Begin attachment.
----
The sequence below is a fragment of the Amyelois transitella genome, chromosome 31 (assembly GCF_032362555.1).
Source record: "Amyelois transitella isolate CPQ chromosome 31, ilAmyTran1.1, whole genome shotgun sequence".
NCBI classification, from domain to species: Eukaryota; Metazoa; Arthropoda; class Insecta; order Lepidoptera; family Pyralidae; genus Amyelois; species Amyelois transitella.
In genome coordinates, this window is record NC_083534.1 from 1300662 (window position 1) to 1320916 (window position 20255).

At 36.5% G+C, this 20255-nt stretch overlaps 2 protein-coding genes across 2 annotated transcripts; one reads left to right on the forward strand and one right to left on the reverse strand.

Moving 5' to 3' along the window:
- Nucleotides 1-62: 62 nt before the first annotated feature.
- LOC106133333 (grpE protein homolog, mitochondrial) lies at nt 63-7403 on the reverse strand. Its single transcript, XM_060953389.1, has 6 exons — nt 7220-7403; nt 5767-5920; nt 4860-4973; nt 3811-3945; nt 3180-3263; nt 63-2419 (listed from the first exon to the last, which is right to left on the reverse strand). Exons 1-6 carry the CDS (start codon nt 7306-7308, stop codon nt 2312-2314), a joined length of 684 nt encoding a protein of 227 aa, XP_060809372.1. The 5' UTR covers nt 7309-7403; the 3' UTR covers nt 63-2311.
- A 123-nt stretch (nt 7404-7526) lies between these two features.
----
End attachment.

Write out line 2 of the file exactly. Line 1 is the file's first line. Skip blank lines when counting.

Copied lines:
Source record: "Amyelois transitella isolate CPQ chromosome 31, ilAmyTran1.1, whole genome shotgun sequence".